In response to stimuli, neural networks fire flurried electrical responses that leave neurological traces like crumb trails. These can be eliminated or strengthened for long-term recall. But understanding how this happens is daunting due to the complexity of the connections and sheer number of neurons in the cortex.
Now, writing in the journal Proceedings of the National Academy of Sciences, researchers describe a new method combining 3D imaging with computational methods to simultaneously track how thousands of neurons respond to external stimuli in the cortex of mice, long-term.
“There are a lot of activities going on in the cortex and it’s really hard to piece out which neurons are responsible for long-term memory,” said the study’s corresponding author, JiSong Guan, Principle Investigator at the Center for Life Sciences at Tsinghua University in China. “For the first time, we’ve directly shown how context environments can specifically activate a very small portion of neurons, and this can be reactivated during recall of memory.”
The team first began by familiarizing mice with three distinct environment-specific trials over a two-month period. To track the neurons activated in cortical circuits during each behavioral trial, they fluorescently tagged early growth response protein (EGR1), which is normally expressed during high-frequency neuronal stimulation and long-term learning processes.
Then the researchers used two-photon imaging technology to visualize neuronal activity in 3D slices of the brain and using a newly developed automatic recognition algorithm, quantitated and reconstructed the activity of thousands of individual neurons in each mouse over time.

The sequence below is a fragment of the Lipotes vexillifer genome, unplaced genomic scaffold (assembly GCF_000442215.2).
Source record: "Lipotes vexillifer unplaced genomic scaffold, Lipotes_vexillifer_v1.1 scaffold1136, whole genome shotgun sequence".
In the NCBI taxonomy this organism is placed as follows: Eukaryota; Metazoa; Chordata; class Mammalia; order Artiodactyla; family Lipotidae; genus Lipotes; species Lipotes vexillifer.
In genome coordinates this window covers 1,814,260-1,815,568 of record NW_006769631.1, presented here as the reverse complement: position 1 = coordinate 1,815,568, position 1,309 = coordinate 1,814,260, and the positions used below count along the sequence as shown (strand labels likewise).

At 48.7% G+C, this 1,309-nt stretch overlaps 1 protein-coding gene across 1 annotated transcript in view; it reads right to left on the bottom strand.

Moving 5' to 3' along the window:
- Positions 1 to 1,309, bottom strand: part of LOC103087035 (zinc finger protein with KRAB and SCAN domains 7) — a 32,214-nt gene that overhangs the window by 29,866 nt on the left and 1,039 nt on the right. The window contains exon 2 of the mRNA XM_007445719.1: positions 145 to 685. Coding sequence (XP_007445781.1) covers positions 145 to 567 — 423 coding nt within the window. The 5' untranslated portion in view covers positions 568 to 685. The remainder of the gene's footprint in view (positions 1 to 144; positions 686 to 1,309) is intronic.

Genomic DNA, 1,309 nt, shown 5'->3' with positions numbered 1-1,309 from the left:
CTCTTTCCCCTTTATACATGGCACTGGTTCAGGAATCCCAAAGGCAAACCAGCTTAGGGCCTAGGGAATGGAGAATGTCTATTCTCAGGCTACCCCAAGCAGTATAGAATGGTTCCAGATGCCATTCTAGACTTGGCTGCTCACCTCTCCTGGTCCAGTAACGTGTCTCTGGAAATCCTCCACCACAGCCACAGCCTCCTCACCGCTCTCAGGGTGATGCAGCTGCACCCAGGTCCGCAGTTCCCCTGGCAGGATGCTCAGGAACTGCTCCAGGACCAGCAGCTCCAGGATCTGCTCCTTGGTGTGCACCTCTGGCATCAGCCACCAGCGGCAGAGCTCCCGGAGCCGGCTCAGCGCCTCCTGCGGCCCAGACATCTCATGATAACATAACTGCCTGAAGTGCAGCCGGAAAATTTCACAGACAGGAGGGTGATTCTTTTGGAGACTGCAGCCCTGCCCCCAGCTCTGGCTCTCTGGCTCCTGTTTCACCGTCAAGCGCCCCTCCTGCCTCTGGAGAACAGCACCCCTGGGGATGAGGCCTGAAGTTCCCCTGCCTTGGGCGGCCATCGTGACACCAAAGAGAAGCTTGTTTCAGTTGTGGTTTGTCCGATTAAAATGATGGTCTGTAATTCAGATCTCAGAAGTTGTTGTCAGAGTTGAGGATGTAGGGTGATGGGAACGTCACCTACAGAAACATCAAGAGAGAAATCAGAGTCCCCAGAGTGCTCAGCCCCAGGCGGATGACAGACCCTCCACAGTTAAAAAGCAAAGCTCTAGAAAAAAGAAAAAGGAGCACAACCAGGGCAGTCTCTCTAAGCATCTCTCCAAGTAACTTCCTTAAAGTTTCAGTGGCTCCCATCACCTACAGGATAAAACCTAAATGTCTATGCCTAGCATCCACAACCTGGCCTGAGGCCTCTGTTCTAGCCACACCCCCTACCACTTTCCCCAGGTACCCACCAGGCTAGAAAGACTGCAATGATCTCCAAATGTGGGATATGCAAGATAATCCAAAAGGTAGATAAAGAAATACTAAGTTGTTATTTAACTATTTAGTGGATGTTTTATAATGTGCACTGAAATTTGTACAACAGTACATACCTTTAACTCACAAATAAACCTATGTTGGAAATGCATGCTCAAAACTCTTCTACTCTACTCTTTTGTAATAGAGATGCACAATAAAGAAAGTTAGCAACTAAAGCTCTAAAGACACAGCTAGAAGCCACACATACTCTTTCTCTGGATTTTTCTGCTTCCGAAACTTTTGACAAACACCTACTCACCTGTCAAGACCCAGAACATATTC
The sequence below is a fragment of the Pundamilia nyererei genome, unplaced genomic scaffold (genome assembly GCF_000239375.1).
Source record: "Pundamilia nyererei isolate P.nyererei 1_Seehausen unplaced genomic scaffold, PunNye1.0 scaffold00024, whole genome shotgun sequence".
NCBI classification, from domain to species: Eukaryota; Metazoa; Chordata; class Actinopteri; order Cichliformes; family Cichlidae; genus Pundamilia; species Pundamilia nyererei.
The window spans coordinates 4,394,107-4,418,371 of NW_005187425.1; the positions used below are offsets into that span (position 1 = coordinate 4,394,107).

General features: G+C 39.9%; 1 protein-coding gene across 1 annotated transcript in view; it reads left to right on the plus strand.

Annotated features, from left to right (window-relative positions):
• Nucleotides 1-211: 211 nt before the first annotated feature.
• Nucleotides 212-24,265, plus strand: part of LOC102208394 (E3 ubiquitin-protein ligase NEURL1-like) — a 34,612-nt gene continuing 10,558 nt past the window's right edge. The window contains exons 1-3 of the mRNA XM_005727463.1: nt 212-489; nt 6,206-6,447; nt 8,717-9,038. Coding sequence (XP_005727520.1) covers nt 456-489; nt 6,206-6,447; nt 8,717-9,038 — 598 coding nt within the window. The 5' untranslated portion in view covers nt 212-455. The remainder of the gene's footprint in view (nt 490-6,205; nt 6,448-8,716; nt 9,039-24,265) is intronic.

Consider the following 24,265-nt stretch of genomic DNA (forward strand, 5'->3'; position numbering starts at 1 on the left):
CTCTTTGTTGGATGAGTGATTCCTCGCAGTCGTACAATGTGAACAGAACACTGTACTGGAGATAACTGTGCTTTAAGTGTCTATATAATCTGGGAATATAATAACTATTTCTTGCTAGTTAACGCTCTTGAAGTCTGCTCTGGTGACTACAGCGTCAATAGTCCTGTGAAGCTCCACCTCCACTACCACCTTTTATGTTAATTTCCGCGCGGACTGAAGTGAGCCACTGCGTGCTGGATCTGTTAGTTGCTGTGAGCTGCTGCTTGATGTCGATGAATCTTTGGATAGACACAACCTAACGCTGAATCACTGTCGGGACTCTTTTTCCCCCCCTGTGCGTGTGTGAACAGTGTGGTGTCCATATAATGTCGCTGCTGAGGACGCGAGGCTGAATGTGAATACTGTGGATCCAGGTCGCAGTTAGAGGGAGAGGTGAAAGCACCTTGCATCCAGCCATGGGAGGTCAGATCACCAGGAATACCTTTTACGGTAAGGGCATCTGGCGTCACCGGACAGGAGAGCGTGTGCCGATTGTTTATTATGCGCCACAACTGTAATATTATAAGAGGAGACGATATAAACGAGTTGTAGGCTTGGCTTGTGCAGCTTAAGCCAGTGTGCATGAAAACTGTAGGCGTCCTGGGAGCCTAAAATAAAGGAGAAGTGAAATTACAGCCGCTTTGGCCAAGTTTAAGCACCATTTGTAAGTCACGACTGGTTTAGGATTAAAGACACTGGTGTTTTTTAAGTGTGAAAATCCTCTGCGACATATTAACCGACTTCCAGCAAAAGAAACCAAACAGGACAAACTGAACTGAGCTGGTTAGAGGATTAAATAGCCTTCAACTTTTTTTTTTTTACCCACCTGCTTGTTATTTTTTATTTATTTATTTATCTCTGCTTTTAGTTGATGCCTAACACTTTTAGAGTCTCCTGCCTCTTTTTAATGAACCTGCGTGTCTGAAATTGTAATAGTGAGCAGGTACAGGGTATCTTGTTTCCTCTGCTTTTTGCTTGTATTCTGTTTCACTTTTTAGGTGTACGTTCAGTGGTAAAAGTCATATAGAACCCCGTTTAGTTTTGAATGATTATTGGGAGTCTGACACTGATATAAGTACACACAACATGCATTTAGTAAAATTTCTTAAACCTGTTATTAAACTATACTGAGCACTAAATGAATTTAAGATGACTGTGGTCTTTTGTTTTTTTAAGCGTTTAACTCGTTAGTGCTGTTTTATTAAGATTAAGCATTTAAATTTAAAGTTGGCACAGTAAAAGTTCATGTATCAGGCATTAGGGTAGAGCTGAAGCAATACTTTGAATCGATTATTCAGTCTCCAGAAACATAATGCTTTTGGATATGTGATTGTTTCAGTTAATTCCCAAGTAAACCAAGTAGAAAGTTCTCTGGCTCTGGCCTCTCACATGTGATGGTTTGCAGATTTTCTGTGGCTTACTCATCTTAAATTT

The team ultimately found task-specific neuronal activation in cortical layer II, but was surprised to see later activation in multiple cortical regions.
“We were originally expecting some specific region of the cortex to have a strong response to a typical memory because some areas are more important than others,” explained Guan. “But we found that context memories show specific storage in almost each individual cortical area as a sparse response, so that was kind of surprising to us.”
According to Guan, this technology may be used in studies of autism or schizophrenia to observe how neural network responses change in mouse models with physiological disease. For now, the group plans investigate how cortical layer II forms the memory traces.
“We want to better understand how those neural circuits gather together to form a specific response in a very complicated environment,” said Guan. “How those memories change their location and gradually build the remote memory in the cortex is still an important question to ask.”
Xie H, Liu Y, Zhu Y, Ding X, Yang Y, Guan JS. In vivo imaging of immediate early gene expression reveals layer-specific memory traces in the mammalian brain. Proc Natl Acad Sci U S A. 2014 Feb 18;111(7):2788-93.